So, rather than get in the way of people who really do want to better themselves, I skip the whole shenanigans and wait until I’m truly inspired to do something different.  Over the years of our marriage, my husband and I have often found that inspiration in Lent.  The whole concept of giving something up or taking on something new, in solidarity with Christ and his suffering, burdens me, and commits me spiritually in a way that 1/1/whatever never could.

Making changes in my life for Lent has both those spiritual connotations, and also some practical ones.  Lent is for six weeks.  It is the perfect trial period for life improvement.  You can commit to almost anything for six weeks; it’s a very do-able length of time.  You won’t have to feel like a failure at the end, if you don’t keep it up, because it was only a six week commitment to begin with.  But it is also a long enough time to know by the end whether your changes bring the kind of joy and benefit that makes them worth continuing.  Many valuable life improvements have sprung from the brief six week commitment of Lent.

One year, we gave up coffee creamer.  We lost 5 pounds each.  While we went back to drinking creamer, we do not consume nearly the quantities we did before.  Another year, we gave up TV.  That was hard!  We tried to tape all our shows so we could catch up after Lent, but it really never happened.  It helped us realize how much time TV was consuming, and how unimportant the missed episodes were to our enjoyment of later shows.  We developed a family mantra of, “We will never lament that we missed a TV show because we were out living our real lives.”  We went back to TV, but we also disarmed it from having so much power over us.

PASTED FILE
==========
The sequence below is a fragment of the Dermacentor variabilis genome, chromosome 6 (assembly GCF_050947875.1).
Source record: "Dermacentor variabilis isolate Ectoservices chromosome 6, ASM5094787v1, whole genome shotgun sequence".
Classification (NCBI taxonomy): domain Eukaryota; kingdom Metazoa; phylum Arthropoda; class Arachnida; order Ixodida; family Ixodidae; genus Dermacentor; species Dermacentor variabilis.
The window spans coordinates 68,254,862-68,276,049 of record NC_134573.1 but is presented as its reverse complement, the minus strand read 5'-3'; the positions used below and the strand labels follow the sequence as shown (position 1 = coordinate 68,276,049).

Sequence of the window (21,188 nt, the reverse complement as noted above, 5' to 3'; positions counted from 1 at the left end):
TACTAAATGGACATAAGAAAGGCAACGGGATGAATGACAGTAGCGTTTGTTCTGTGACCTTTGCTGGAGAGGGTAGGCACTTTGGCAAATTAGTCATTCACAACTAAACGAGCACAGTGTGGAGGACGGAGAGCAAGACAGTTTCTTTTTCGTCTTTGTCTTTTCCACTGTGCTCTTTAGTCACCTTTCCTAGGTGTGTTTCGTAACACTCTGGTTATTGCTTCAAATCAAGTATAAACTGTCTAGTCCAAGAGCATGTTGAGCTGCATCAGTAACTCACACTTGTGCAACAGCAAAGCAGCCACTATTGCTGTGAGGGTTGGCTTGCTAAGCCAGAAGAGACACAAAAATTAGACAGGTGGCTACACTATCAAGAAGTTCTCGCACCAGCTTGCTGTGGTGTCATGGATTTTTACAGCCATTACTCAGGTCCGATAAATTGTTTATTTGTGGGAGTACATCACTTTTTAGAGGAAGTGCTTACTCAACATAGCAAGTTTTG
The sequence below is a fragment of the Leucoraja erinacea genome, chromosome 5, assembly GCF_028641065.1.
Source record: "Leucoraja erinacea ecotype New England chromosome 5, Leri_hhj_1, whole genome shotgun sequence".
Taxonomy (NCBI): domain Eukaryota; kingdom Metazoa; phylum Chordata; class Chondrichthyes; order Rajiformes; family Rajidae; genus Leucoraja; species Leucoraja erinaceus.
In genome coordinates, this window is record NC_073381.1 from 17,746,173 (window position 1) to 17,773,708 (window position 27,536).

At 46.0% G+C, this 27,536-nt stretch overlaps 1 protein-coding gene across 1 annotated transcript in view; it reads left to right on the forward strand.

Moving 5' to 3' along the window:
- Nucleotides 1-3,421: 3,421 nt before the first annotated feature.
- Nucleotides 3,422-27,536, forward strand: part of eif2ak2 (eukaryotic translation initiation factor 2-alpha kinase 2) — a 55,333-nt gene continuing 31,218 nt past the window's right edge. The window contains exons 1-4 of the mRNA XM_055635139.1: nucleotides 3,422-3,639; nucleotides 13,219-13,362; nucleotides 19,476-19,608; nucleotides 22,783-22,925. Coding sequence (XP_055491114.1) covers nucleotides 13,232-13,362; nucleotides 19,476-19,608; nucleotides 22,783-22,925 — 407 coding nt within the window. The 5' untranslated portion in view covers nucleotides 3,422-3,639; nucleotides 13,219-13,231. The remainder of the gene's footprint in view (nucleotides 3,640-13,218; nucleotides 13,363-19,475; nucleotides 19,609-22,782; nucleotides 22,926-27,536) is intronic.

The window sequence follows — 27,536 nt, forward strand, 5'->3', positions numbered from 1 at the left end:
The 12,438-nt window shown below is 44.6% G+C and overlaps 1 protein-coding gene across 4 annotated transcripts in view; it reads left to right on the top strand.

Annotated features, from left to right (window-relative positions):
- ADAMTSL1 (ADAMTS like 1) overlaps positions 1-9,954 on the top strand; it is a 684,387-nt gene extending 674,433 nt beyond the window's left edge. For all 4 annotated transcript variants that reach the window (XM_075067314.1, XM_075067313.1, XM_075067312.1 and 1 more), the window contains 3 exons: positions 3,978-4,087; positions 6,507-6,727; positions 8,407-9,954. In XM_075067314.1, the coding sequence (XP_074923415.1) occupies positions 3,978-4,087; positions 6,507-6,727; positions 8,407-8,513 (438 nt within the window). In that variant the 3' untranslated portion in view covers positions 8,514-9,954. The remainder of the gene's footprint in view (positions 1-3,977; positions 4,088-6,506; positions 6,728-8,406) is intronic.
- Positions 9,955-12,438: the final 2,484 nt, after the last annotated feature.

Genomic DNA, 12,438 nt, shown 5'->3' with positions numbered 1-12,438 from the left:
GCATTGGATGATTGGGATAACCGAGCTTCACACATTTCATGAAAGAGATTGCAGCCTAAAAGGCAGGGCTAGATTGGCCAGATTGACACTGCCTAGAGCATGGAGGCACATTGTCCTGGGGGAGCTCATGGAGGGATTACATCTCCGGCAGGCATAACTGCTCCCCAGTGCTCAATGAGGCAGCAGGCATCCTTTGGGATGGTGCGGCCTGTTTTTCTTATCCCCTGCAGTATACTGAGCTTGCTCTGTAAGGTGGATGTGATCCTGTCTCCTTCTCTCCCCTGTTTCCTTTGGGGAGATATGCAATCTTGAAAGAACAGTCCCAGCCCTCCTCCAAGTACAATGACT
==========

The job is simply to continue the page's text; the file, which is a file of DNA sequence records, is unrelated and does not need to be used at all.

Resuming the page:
This year, we decided to start walking 3-4 times a week.  We mapped out the neighborhood and our walks range from .7-1.5 miles.  We’re slowly working in some running, too, but not pressuring ourselves with it.  Mostly, it’s just about keeping our commitment, to get out there and be in creation while moving our bodies.  I’ve been impressed that so far, we’re actually sticking to it, and I’m noticing some improvement to my stamina and muscle tone.  Who knows, maybe this will be one of those Lenten rituals that actually lasts past Easter?

With every change we make, with every habit we start or break, there is some internal switch that seems to flip – or not flip – in us that determines our outcome.  New Year’s never really flipped that switch for me, but, and I know I may sound a little hokey here, Jesus does.  Whether it’s that “I can do all things through Christ who gives me strength (Philippians 4:13),” or “Everything should be done in a way that will bring honor to God because of Jesus Christ (1 Peter 4:11), Lent is a season, where my meager sacrifices and gifts take on a much more meaningful and deeper symbolism than they deserve.  What’s a day without meat, or a cup of coffee without creamer, compared to the unthinkable suffering Jesus endured?  If he did that, the least I can do is commit for six short weeks.

If anyone speaks, they should do so as one who speaks the very words of God. If anyone serves, they should do so with the strength God provides, so that in all things God may be praised through Jesus Christ. To him be the glory and the power forever and ever. Amen. 1 Peter 4:11

Friday, March 2, 2012

Less than heroic.

Last weekend was a blast, starting right from Friday morning.  I pulled my sewing machine out of mothballs and discovered that I can still pull off a fairly professional-looking hemstitch.  I love the satisfaction of a good sewing project, and it was a bonus that I got to help out a friend.  Then, a rarity since the baby was born, my husband and I got to enjoy, childfree, a fantastic, seafood dinner that felt like anything but fasting.  I savored every bite of Volcano Roll and Whiskey-glazed Char – and every moment of uninterrupted conversation.